136 Madeira Rd., Islamorada, Fla.; 888/881-3030; www.casamorada.com; doubles from $229.
Marrakesh or Bust
In 2001, when Bruce Abney bought the Caravan Inn, a 1950’s motel in Desert Hot Springs, California, it was, he says, a bona fide flophouse—its 15 rooms occupied by a dubious lineup of "parolees, ne’er-do-wells, and lost souls." In those sorry, rough-and-tumble days, the going rate for a room was $235 per week, and, one suspects, you got what you paid for. Last year, Abney reopened the motel, and while Midcentury Modernism may be all the rage in the Coachella Valley, he eschewed the 1950’s—"Palm Springs has done it"—in favor of a decidedly more exotic aesthetic: 1940’s French Morocco. On buying trips to Marrakesh and Essaouira, Abney filled container after container with enough furniture, fabric, carpets, lighting, and accessories to outfit the now 12-room El Morocco Inn & Spa, which he manages with his partner, John Aguilar, and brother, Steve Abney.
Fifteen minutes north of Palm Springs, Desert Hot Springs has a population of some 17,000, and is famous for mineral springs and its mom-and-pop "spa-tels," which at the city’s peak in the 1960’s numbered somewhere in the neighborhood of 80. The place fell on hard times in the 1970’s, 1980’s, and most of the 1990’s, when the area was inundated not by movie stars and film moguls on leave from Hollywood but by Girls Gone Wild-style spring breakers, and bronzed men on vacation at frisky "clothing optional" gay guesthouses. By 1997, when Los Angeles architect Michael Rotondi and his partner, graphic designer April Greiman, opened their much-publicized Miracle Manor Retreat in Desert Hot Springs, the down-and-out spa-tels were ripe for renovating.
Like a traditional riad, El Morocco is built around a square courtyard, with a pool at the center and palm trees in oversize planters. The exterior palette is white and bleached terra-cotta, punched up with saturated jewel tones—blues, reds, greens, and golds—"colors from the Spice Route," according to Abney. Everywhere you look, there are horseshoe arches and billowing fabrics.
There is a social component to El Morocco that Abney anticipated by transforming one of the original guest rooms into the Kasbah Lounge & Library, an open-plan, two-room public suite off the central courtyard. Just outside, in the courtyard itself, there is a large U-shaped ebonized-wicker bar where guests gather for drinks. It is also here, each late afternoon before dinner, that Abney instructs guests in the subtle art of the traditional Moroccan hand-washing ceremony, which entails much splashing water and many ornate silver vessels. For an extra $10, you are invited to try flavored tobacco in one of five elaborate glass hookahs, which Abney will set up and oversee.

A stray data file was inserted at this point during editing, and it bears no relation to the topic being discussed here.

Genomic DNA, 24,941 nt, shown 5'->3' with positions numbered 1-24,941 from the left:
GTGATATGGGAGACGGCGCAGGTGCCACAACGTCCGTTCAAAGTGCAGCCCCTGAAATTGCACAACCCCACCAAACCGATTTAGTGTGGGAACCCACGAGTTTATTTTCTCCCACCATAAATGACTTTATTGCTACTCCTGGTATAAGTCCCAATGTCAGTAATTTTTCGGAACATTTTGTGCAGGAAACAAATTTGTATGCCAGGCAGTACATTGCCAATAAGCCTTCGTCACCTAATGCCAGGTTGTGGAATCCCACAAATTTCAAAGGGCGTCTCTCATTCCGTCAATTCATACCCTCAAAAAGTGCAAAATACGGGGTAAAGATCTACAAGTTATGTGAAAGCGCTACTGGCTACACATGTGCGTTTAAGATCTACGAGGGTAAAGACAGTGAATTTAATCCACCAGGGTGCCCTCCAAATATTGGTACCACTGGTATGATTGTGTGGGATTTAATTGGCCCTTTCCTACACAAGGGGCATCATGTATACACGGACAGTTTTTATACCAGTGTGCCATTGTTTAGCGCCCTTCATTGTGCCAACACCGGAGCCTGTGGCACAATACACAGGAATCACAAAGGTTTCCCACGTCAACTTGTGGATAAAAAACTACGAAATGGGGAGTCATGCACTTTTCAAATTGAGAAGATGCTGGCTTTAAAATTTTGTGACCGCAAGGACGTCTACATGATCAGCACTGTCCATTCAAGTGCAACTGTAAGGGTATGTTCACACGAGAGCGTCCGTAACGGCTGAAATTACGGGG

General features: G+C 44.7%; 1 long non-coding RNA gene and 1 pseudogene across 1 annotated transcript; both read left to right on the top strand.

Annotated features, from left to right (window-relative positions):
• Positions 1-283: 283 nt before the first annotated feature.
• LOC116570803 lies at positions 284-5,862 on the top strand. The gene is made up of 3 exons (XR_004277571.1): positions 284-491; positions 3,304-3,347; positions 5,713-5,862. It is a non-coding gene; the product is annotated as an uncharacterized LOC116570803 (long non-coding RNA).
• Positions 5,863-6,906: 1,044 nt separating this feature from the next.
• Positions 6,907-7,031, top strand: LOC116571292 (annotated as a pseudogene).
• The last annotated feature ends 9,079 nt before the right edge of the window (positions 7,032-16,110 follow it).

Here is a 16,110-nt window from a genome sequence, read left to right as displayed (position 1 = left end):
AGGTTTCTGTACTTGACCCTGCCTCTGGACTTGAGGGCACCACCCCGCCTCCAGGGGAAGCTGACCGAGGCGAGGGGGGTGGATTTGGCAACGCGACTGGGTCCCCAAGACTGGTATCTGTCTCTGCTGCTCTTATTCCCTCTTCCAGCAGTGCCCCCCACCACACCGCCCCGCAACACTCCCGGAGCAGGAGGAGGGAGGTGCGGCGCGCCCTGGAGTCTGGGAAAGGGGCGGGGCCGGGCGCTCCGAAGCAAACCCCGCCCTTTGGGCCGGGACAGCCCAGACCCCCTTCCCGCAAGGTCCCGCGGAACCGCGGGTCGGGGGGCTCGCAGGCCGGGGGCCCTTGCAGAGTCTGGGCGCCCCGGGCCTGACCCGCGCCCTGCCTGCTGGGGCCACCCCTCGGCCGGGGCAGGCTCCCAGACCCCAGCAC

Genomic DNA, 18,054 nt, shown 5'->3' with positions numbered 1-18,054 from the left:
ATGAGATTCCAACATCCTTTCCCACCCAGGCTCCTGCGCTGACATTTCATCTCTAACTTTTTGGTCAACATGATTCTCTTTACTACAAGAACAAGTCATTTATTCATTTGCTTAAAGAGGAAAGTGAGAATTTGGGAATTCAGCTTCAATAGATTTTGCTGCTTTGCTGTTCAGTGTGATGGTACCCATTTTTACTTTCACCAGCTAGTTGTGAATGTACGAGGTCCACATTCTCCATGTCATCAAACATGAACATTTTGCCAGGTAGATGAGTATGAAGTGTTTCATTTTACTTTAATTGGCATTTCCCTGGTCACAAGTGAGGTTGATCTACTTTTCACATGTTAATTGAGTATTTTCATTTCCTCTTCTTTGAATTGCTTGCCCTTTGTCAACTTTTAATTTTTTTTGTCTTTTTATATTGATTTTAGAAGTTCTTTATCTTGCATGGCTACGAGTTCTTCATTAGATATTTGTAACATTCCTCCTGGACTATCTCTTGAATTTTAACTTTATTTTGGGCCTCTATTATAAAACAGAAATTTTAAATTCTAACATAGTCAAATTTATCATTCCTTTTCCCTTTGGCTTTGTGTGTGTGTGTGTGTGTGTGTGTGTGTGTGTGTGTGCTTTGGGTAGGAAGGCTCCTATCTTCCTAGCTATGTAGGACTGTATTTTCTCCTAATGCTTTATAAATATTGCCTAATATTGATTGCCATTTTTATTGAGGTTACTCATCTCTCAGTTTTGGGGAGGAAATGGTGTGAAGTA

The typical El Morocco guest is someone who is looking for an "experiential" escape, Abney says. "It’s a hip crowd…graphic designers, architects, artists, movie industry people, stuntmen, and actresses. At the moment, we’re flying under the radar."
66810 E. Fourth St., Desert Hot Springs, Calif.; 888/288-9905; www.elmoroccoinn.com; doubles from $199.
Deep in the Art of Texas
"It’s a pilgrimage to get here," says Heidi Poulin, general manager of the Thunderbird Motel in Marfa. The west Texas town is best known as the home of the late artist Donald Judd, who moved here in 1979 and established the not-for-profit Chinati Foundation, a 340-acre museum on the site of a former Army facility that permanently exhibits the work of Judd, John Chamberlain, and Dan Flavin, among others.
According to Poulin, most of the Thunderbird’s guests are "culture tourists," art lovers from New York, California, and Europe who enthusiastically make the trek to visit Chinati, as well as the new galleries currently sprouting in the city.
Built in 1959 as a classic horseshoe-shaped single-story roadside motel with 24 rooms and a swimming pool at the center, the stucco-over-concrete block Thunderbird was owned by a local family who ran it, without fanfare, for decades. The motel has a sister property, the Holiday Capri Inn, situated directly across the street in an adobe building that also houses a bar that serves beer, wine, sake, and tamales. A renovation is currently in progress, scheduled to be completed in September.
If there are those who remember the Thunderbird Motel as the place where, in the mid to late 1990’s, the management provided paper napkins in lieu of terry-cloth towels and the state of the shag carpeting was particularly egregious, that all changed in 2004, when the shuttered motel was bought by a consortium led by Liz Lambert, the attorney turned motelier who was responsible for the first-rate transformation of the San José Motel in Austin. Just as she’d done there, Lambert called in Bob Harris of Lake/Flato Architects, a well-respected San Antonio-based firm, for a complete renovation.